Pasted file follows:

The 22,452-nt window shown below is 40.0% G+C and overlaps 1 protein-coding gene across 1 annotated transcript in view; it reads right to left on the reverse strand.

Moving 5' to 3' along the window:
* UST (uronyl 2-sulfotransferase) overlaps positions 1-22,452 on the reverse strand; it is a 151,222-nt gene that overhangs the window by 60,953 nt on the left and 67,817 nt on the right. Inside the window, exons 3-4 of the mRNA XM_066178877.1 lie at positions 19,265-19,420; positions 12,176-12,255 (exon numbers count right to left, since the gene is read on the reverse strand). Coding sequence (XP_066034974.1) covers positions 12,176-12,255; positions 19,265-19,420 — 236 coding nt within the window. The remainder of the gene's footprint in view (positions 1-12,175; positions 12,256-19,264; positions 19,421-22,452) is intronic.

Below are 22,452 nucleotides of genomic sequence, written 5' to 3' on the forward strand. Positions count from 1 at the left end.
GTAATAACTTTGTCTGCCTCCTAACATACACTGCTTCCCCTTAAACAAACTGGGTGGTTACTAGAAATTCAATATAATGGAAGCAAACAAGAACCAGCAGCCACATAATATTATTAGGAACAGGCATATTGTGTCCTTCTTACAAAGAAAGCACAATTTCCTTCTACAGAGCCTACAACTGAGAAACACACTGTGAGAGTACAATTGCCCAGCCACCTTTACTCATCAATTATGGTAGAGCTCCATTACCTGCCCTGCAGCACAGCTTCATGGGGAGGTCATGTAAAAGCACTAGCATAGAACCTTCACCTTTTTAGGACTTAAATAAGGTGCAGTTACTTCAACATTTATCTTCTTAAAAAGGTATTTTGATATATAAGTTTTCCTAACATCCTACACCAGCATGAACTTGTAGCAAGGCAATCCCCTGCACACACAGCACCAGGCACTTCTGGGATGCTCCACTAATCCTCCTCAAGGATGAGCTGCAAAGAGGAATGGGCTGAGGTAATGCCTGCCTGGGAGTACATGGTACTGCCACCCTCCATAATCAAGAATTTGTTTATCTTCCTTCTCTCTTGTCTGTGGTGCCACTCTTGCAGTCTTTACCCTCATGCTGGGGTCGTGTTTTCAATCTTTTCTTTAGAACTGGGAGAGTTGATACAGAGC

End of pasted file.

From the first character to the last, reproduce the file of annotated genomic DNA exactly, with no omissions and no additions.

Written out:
The 22,452-nt window shown below is 40.0% G+C and overlaps 1 protein-coding gene across 1 annotated transcript in view; it reads right to left on the reverse strand.

Moving 5' to 3' along the window:
* UST (uronyl 2-sulfotransferase) overlaps positions 1-22,452 on the reverse strand; it is a 151,222-nt gene that overhangs the window by 60,953 nt on the left and 67,817 nt on the right. Inside the window, exons 3-4 of the mRNA XM_066178877.1 lie at positions 19,265-19,420; positions 12,176-12,255 (exon numbers count right to left, since the gene is read on the reverse strand). Coding sequence (XP_066034974.1) covers positions 12,176-12,255; positions 19,265-19,420 — 236 coding nt within the window. The remainder of the gene's footprint in view (positions 1-12,175; positions 12,256-19,264; positions 19,421-22,452) is intronic.

Below are 22,452 nucleotides of genomic sequence, written 5' to 3' on the forward strand. Positions count from 1 at the left end.
GTAATAACTTTGTCTGCCTCCTAACATACACTGCTTCCCCTTAAACAAACTGGGTGGTTACTAGAAATTCAATATAATGGAAGCAAACAAGAACCAGCAGCCACATAATATTATTAGGAACAGGCATATTGTGTCCTTCTTACAAAGAAAGCACAATTTCCTTCTACAGAGCCTACAACTGAGAAACACACTGTGAGAGTACAATTGCCCAGCCACCTTTACTCATCAATTATGGTAGAGCTCCATTACCTGCCCTGCAGCACAGCTTCATGGGGAGGTCATGTAAAAGCACTAGCATAGAACCTTCACCTTTTTAGGACTTAAATAAGGTGCAGTTACTTCAACATTTATCTTCTTAAAAAGGTATTTTGATATATAAGTTTTCCTAACATCCTACACCAGCATGAACTTGTAGCAAGGCAATCCCCTGCACACACAGCACCAGGCACTTCTGGGATGCTCCACTAATCCTCCTCAAGGATGAGCTGCAAAGAGGAATGGGCTGAGGTAATGCCTGCCTGGGAGTACATGGTACTGCCACCCTCCATAATCAAGAATTTGTTTATCTTCCTTCTCTCTTGTCTGTGGTGCCACTCTTGCAGTCTTTACCCTCATGCTGGGGTCGTGTTTTCAATCTTTTCTTTAGAACTGGGAGAGTTGATACAGAGC